Now in his fourth year guiding the newly constituted Oakland Ballet Company, Artistic Director Graham Lustig seems to have found his stride in creating a troupe that respects its past but is no longer tied down by it. If, for the time being, the “ballet” part of the company’s name has to take a back seat to the place where it is at home, so be it.
“Oakland-esque,” four world premieres for OBC’s spring season at the Malonga Casquelourd Center for the Arts, offered an affable afternoon of spiffily danced, and at the very least conceptually intriguing, choreography.
Kudos to the program’s ability to throw a spotlight on the city’s tradition in the arts. Choreographers Sonya Delwaide and Molissa Fenley teach at Mills College. Jazz piano great Earl “Fatha” Hines spent his last years in Oakland, while Larry Graham (of Sly and the Family and Graham Central Station) grew up there and created what became known as “East Bay Funk.” Guests Sonsheree Giles and Joel Brown perform with AXIS Dance Company; Garion “Noh-Justice” Morgan and Rayshawn “Looney” Thompson do so with street dancers Turffeinz.
Delwaide’s Rocky Road, named after the ice cream invented in Oakland in 1929, takes a light-hearted but intricately shaped approach to Hines’ joyously embracing pianisms within a big band context. With a quartet of four (Jori Jahn, Megan Terry, Marte Madera, and Matthew Roberts) and two soloist couples, Delwaide’s tongue-in-cheek approach to both jazz and ballet brought out a commonality between these very different arts: Both shine with a surface of ease while demanding great technical facility; their soloists also often perform against backup groups, known in ballet as the corps.
Rocky‘s loose-limbed dancers kicked, slinked, and stepped with, against, and behind the beat. With the women on point, they inhabited a universe in which stylistic differences didn’t matter, but dancing full out did.
The soloist couple from inside OBC — the liquidly expressive and ever so versatile Sharon Wehner partnered by a refined Evan Flood — was paired with AXIS’s fierce Giles and Brown on wheels. In its individual duets and sharing the same stage, this quartet confirmed, one more time, that lyricism, grace, and power communicate no matter what shape they take. It helped that Delwaide has an embracing, refined choreographic voice.
Robert Moses’s choreography for TIP pitted furiously fast, shifting ensembles of various sizes against Graham’s bass-heavy, beat-heavier music. In part because of the dated-looking teenage outfits of white tops and checkered skirts and pants (by Christopher Dunn), I thought of Moses perhaps having looked at TIP as a memory of some 1970s club scene.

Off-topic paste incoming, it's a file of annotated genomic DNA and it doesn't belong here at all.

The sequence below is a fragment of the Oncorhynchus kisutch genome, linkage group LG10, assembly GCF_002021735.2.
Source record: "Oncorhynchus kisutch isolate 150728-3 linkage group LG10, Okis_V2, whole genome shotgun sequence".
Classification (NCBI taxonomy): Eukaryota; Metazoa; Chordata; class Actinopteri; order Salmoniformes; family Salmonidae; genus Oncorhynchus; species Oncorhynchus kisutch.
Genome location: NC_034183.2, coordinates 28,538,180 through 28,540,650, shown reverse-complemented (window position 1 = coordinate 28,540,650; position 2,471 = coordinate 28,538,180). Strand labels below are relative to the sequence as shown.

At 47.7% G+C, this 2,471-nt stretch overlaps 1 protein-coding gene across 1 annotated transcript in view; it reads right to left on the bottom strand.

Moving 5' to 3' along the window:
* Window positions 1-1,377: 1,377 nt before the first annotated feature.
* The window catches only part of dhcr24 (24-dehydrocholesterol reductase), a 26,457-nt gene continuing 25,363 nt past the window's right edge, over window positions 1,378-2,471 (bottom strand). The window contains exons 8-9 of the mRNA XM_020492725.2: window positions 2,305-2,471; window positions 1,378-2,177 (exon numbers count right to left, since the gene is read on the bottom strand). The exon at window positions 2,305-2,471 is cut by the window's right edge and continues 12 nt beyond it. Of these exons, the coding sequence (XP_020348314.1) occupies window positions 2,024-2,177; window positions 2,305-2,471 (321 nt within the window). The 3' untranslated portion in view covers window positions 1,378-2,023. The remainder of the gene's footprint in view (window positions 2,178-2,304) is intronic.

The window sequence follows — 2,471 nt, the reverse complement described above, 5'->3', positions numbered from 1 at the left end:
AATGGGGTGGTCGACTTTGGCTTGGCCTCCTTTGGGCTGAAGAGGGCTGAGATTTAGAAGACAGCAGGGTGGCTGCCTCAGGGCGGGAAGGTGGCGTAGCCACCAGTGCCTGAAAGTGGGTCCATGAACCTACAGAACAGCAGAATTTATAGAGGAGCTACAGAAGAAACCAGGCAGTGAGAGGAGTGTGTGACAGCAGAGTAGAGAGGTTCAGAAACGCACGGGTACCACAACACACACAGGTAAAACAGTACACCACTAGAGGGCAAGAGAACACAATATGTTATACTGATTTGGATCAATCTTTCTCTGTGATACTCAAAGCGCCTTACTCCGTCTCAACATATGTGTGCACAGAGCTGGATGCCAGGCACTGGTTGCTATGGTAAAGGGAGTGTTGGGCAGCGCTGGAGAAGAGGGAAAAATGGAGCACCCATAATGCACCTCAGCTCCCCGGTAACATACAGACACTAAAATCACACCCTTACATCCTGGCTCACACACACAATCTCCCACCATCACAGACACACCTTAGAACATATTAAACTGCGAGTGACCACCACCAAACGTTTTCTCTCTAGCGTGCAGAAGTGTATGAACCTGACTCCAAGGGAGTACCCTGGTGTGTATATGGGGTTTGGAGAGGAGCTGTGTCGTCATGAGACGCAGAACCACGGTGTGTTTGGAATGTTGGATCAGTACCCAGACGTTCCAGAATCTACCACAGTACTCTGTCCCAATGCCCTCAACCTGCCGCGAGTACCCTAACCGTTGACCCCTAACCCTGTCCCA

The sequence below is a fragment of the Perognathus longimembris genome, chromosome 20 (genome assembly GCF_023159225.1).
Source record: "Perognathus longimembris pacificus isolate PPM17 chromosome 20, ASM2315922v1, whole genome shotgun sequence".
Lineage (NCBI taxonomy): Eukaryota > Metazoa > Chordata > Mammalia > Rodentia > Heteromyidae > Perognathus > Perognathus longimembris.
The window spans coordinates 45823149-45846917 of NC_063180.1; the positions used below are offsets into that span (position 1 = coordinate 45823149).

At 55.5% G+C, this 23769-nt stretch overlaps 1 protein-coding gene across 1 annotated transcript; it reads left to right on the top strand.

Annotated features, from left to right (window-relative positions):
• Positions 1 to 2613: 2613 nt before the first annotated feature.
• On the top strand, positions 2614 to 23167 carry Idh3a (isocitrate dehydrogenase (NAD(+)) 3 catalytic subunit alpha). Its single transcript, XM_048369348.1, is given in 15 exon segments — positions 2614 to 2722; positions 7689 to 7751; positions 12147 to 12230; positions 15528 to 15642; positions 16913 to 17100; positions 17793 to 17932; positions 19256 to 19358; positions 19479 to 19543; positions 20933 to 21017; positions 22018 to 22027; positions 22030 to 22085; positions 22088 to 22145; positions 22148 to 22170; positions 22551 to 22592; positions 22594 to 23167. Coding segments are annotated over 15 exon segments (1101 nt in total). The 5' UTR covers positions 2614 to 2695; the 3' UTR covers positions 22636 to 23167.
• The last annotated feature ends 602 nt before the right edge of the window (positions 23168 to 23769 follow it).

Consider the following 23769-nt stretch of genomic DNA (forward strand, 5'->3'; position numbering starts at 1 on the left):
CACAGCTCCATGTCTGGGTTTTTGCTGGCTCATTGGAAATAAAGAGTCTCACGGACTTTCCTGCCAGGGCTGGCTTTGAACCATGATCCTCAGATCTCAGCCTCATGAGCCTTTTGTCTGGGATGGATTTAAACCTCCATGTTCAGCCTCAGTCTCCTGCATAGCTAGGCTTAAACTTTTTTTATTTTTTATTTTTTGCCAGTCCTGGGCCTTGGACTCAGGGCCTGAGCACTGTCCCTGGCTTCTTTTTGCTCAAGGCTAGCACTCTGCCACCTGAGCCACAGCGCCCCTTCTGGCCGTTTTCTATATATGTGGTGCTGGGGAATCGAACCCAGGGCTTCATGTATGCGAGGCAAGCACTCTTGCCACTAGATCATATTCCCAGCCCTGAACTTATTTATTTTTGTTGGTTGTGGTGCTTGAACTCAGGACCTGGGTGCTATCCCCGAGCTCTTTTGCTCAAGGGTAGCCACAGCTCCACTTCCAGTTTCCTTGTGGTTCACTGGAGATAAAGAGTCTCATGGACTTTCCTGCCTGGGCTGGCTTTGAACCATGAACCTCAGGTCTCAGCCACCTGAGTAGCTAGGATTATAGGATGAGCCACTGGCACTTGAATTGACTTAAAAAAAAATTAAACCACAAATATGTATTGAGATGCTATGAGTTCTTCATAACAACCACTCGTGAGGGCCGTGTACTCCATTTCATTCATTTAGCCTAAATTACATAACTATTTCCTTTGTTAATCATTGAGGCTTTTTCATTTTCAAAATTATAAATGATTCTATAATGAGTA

TIP began with a clump of people who just happened to come upon each other, and turned into a sweaty night in which they hooked up with each other and switched partners with ease. Some interactions stood out, such as the three sitting upstage who companionably slid along on their butts. Or the male dancer who tried out three women in a row. In a hetero duet, a woman lent much-needed support to her back-falling companion. TIP‘s surfeit of material developed a somewhat messy structure, yet it allowed the eye to wander over a sea of intense dancing, out of which limbs arose like curling smoke.
Mills College’s majestic grove of redwood trees has inspired both poets and painters. It also provided Fenley with ideas for the verticality, restraint, and elegance for Redwood Park. She set it on a quintet to a score by Joan Jeanrenaud, here excellently performed by percussionists Nava Dunkelman and Ann Wray. At first the music’s sharp attacks and tonal variations seemed at odds with the tranquil dancing’s soft strides and pliant turns spinning off into extended patterns — but as Redwood evolved, you realized that both arose from a calmly spacious sense of time. The piece was designed for five men, but Emily Kerr successfully pinch-hit for an injured one. While it was good to see dancers as different as Vincent Chavez, Flood, Madera, and Roberts attempt this spare choreography, not everyone was equally up to the task.
Turf dancing (taking up room on the floor) developed as way of claiming urban territory, and as a tribute to lives lost on Oakland’s streets. Lustig’s Turfland was a well-intentioned but unconvincing attempt to bring two of its practitioners to the concert stage, and have his ballet dancers in turn follow them out into the street.
Much of the piece looked improvised and none of the dancers — with the exception of Chavez, who fluidly straddled both worlds — seemed at ease. It takes more than performing on the tip of your toes, whether in blocked shoes or sneakers, to find a common language. These dancers were about as far apart as the washed-out visuals of the stage and the graffiti-inspired, scintillatingly beautiful backdrops by Samuel Renaissance. *